Rory McIlroy’s girlfriend Caroline Wozniacki has again claimed their relationship is as strong as ever – but his love affair with manager Conor Ridge is definitely over.

Wozniacki took to social media to slam fresh reports in the Irish media that the two are no longer an item and other reports that the 24-year-old golfer was exchanging texts with model Nadia Forde.

The tennis star rubbished the stories on the same day McIlroy applied to Dublin’s High Court to bring an official end to his short but lucrative deal with Ridge and the Horizon Sports Group.

The case has been transferred to Ireland’s Commercial Court and may be heard this time next year as Horizon lodge a counter claim against McIlroy for loss of earnings from a series of deals including a lucrative $250million sponsorship contract with Nike.

In his action, McIlroy has claimed that he paid more than $7million to Horizon, based on fees ‘many times greater’ than normal.

His lawyers told the court that he former world number one wants to end his contract with Dublin-based Horizon Sports Management and two other companies, Gurteen and Canovan Management.

He is also looking to recover some of the fees paid to Horizon and a $140,000 payment to children’s charity Unicef.

Court papers reveal County Down native claims he was exploited when he first signed a contract at the end of 2011 because he had no knowledge of negotiations.

He alleges he paid more than $7million to Horizon based on commission rates of five per cent on his pre-tax on-course earnings and 20 per cent for off-course.

McIlroy ‘reasonable’ commission is zero for golf course and 5-7 per cent for off-course earnings and that he should be repaid the difference plus damages.

He has also claimed that Horizon paid Unicef over $140,000 of his money in March 2013 without his knowledge or consent and was ‘in deliberate and knowing defiance of an instruction’. This payment has since been reversed according to papers filed with the court.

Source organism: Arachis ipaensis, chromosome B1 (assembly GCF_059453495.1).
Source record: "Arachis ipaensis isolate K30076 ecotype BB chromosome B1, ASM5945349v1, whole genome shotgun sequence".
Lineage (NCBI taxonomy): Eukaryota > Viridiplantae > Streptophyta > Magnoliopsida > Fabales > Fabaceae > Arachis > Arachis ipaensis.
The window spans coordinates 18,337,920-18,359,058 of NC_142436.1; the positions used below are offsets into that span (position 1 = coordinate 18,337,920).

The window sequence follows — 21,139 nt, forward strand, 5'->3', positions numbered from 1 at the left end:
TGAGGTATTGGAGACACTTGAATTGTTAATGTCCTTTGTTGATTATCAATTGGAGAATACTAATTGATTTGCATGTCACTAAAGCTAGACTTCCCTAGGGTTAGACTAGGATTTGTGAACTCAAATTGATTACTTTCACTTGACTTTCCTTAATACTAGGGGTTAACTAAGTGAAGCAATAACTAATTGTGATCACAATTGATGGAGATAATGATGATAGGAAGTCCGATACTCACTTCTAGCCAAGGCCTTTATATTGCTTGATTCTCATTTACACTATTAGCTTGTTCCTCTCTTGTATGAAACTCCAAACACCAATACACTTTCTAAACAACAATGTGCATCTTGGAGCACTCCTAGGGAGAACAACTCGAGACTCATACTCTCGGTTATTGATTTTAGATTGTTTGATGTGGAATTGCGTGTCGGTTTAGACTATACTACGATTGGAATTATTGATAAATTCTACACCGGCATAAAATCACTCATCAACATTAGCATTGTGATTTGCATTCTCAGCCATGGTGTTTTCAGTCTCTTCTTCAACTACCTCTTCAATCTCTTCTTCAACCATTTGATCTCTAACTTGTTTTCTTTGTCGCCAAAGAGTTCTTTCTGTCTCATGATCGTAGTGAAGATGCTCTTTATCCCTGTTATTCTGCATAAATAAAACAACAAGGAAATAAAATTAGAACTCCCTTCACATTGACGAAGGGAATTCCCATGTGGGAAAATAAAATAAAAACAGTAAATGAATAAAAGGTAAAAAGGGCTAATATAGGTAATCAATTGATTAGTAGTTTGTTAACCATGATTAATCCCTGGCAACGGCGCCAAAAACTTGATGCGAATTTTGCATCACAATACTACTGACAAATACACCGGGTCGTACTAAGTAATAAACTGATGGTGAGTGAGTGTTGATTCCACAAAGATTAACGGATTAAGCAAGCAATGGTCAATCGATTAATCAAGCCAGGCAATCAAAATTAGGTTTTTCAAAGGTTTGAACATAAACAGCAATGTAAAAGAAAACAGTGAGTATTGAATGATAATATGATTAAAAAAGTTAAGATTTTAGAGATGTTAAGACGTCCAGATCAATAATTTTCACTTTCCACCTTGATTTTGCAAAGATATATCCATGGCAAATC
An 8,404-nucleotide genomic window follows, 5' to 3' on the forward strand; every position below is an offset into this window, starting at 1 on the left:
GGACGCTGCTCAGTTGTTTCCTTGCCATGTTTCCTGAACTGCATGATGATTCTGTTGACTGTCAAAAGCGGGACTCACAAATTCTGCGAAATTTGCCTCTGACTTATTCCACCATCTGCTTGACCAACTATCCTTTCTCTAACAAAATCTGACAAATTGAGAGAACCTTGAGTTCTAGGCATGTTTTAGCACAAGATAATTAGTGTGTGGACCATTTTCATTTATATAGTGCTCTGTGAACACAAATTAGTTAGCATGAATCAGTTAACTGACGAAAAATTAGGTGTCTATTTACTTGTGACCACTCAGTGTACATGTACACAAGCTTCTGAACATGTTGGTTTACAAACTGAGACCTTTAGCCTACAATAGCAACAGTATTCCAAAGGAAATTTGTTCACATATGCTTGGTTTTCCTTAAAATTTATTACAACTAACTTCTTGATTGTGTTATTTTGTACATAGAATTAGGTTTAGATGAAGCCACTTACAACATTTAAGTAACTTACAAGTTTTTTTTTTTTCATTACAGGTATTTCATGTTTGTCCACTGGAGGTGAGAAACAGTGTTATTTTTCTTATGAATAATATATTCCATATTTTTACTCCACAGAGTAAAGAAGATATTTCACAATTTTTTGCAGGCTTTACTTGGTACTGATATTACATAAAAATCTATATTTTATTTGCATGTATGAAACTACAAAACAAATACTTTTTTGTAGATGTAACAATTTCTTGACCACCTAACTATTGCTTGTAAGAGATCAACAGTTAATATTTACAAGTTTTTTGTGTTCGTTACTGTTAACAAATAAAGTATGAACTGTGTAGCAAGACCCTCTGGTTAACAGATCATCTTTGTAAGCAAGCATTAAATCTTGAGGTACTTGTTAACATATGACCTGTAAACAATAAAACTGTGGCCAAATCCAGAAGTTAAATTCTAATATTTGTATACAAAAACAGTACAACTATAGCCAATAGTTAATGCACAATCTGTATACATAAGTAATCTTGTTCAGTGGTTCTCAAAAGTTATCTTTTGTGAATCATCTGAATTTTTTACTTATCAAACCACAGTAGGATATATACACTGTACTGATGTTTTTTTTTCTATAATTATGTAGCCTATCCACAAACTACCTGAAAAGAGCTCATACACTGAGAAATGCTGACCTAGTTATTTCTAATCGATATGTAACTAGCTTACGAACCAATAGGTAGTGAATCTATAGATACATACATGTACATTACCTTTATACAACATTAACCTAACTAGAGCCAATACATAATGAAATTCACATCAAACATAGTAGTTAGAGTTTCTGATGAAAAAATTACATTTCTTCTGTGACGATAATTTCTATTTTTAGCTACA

The court was told the case would involve a range of complex issues and that Horizon intends to issue a counter-claim against McIlroy according to Irish state broadcaster RTE.

Their report says that in documents submitted to the court, lawyers for McIlroy said Horizon began acting for the golfer in October 2011 by which time he had become one of the world’s leading golfers.

The court was told he was the most sought-after players in professional golf from an agent’s perspective, because of his youth, his positive image and the likelihood he would have a long and successful career lasting 20 to 25 years.

The court heard McIlroy had full trust in Horizon and that Horizon was aware of his lack of expertise in business affairs.

McIlroy claims that he signed an agreement with Horizon in late 2011 without receiving substantive independent legal advice.

An initial three-year deal saw him charged him 5 per cent of prize-winnings from golf events and 20 per cent of pre-tax sums from sponsorship and appearance fees.

The deal was extended to six years in March and provided for Horizon to continue receiving commission in relation to the $20m per annum sponsorship deal with Nike.

Horizon said in a statement it was ‘disappointed’ with the decision to begin legal action and that its management, Rory McIlroy had signed some of the most lucrative endorsement contracts in sports history and was one of the world’s most highly remunerated sports people.

It said it would vigorously and comprehensively defend the claim and had confidence in its position.

The statement added: “Horizon will always be proud of what we achieved together and wish Rory McIlroy well in his future golf career.”